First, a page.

Leader of Large Drug Conspiracy in Northern Kentucky Convicted
COVINGTON — The leader of a massive drug conspiracy that distributed large quantities of heroin and marijuana in northern Kentucky and southern Ohio has been convicted by a jury of multiple drug charges and other related offenses.
On Thursday, March 12, a federal jury convicted Alberto Lara-Chavez, 45, of Planada, Calif., of conspiracy to distribute 100 grams or more of heroin and 100 kilograms or more of marijuana, distribution of heroin and marijuana, possession of a firearm in furtherance of drug trafficking, possession of a firearm by an illegal alien, conspiracy to launder money, and engaging in a continuing criminal enterprise.
Felix Agundiz-Montes, 30, of Walton, Ky., was also convicted, of conspiracy to distribute 100 grams or more of heroin and 100 kilograms or more of marijuana, attempted distribution of marijuana, and conspiracy to launder money; and Jose Alberto-Lara, 23, of Planada, Calif., was convicted of conspiracy to distribute 100 kilograms or more of marijuana.
The jury returned the verdict after nine days of trial. The evidence established that from October 2012 through May 16, 2014, the defendants were members of a larger group that conspired to distribute heroin and marijuana in Kenton, Boone, Campbell, Gallatin, and Grant Counties in Kentucky as well as Hamilton, Brown, and Clermont counties in Ohio.
Evidence at trial established that the group shipped marijuana to this area from Texas and California and operated a large marijuana field in Sardinia, Ohio. The group brought heroin to this area from Columbus, Ohio for distribution. Evidence and court records showed that many of the members of the group were not legally present in the United States and had been brought here by other conspiracy members to sell narcotics. Many of them possessed firearms to protect the drugs and drug proceeds. The leaders of the group conspired to launder funds from the drug operation through bank deposits, wire transfers, and casino activity.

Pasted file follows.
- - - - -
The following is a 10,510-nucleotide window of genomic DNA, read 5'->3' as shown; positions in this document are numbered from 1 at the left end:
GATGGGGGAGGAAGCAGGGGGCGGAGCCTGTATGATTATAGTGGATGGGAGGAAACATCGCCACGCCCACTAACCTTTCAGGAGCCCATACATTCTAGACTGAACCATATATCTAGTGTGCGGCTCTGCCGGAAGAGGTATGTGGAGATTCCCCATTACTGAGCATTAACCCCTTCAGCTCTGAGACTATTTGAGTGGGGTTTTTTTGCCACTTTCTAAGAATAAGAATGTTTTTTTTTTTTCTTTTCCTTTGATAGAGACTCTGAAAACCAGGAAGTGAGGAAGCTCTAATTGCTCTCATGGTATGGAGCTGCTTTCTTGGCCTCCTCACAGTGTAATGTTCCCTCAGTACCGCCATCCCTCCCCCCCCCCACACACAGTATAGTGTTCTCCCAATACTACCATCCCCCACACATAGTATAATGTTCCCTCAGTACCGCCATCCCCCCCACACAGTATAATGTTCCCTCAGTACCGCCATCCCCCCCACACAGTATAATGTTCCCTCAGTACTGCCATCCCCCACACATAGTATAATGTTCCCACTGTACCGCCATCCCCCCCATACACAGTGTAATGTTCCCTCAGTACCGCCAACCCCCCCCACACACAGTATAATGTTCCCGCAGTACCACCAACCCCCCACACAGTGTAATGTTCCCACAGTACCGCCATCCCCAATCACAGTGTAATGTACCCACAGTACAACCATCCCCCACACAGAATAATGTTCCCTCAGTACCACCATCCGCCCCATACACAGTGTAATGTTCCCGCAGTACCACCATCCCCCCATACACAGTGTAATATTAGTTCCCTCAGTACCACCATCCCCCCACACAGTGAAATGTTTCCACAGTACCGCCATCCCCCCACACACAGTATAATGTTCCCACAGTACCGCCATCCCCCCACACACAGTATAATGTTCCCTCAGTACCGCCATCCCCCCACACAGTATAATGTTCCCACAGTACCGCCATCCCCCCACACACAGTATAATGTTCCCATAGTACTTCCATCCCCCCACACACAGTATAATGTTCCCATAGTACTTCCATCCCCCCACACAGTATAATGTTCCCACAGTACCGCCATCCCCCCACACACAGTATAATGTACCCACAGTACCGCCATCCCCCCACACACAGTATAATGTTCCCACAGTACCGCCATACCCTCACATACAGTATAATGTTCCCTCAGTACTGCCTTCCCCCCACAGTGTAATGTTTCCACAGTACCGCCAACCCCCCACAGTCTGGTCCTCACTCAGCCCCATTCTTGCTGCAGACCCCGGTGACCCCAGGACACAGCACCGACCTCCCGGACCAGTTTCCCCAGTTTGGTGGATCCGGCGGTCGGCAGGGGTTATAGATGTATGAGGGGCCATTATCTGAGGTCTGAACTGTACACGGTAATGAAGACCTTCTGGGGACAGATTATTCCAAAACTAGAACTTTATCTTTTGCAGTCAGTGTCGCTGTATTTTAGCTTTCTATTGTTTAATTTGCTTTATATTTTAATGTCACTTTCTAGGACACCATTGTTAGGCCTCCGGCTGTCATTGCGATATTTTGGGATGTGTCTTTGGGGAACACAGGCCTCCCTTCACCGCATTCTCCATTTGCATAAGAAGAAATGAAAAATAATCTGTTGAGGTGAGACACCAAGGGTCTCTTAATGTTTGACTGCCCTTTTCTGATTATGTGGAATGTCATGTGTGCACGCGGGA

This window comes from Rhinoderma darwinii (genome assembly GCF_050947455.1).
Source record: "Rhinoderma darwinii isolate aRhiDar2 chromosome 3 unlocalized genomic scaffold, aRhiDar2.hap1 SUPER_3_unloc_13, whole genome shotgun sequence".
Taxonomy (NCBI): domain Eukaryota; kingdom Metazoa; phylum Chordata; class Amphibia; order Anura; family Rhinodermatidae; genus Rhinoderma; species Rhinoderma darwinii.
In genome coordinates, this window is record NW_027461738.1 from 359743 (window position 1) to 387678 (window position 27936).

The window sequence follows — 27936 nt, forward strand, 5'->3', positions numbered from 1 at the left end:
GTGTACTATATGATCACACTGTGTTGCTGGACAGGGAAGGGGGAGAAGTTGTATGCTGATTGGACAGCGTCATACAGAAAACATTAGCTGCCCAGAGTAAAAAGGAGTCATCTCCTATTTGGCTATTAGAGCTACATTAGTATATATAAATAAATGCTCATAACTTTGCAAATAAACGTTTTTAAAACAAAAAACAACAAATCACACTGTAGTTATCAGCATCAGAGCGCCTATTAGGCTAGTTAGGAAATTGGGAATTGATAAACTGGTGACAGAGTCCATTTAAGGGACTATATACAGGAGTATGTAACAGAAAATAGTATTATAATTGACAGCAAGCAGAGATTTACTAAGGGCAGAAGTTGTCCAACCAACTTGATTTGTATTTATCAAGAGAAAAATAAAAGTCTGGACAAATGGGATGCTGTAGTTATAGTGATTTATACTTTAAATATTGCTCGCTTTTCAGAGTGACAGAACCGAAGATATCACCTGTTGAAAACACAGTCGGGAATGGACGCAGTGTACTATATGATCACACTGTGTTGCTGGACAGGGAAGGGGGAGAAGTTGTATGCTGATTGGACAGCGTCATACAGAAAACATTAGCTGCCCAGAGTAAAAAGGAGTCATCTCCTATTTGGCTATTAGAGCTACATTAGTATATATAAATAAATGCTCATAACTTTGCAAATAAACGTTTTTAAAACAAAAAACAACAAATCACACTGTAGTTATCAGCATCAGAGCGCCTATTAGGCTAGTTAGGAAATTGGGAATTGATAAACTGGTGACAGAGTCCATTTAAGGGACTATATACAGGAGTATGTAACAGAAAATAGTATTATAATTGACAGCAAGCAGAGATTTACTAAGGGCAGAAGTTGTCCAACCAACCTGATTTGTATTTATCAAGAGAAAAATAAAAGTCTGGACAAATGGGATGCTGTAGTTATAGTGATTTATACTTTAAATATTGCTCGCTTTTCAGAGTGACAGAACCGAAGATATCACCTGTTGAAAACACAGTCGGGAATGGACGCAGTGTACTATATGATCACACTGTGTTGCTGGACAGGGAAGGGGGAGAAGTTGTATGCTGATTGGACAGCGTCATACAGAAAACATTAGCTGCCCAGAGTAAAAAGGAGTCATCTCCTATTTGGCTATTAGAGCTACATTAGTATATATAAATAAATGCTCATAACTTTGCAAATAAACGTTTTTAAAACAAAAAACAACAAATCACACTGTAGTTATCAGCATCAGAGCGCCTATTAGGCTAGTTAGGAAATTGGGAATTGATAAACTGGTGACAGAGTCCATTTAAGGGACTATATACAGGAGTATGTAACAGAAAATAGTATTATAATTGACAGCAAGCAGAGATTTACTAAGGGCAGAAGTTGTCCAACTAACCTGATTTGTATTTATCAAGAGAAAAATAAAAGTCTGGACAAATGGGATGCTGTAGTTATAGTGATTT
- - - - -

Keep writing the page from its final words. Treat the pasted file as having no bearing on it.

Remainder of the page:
Lara-Chavez was the leader of the group and directed its local activities. Group members identified themselves as associates of a Mexican drug cartel.
Kerry B. Harvey, United States Attorney for the Eastern District of Kentucky, and Joseph Reagan, Special Agent in Charge, Detroit Field Division, Drug Enforcement Administration, jointly made the announcement.
The investigation was conducted by the Drug Enforcement Administration, the United States Postal Investigation Service, and the Internal Revenue Service. The United States was represented in the trial by Assistant United States Attorneys Tony Bracke and Jason Denney.
The defendants are scheduled to appear for sentencing before Judge Amul Thapar, in Covington, on July 1, 2015. Lara-Chavez faces a potential sentence of life imprisonment. Agundiz-Montes and Alberto-Lara face a maximum sentence of 40 years in prison. However, the sentences will be imposed by the court after consideration of the United States Sentencing Guidelines and the federal statute governing the imposition of sentences.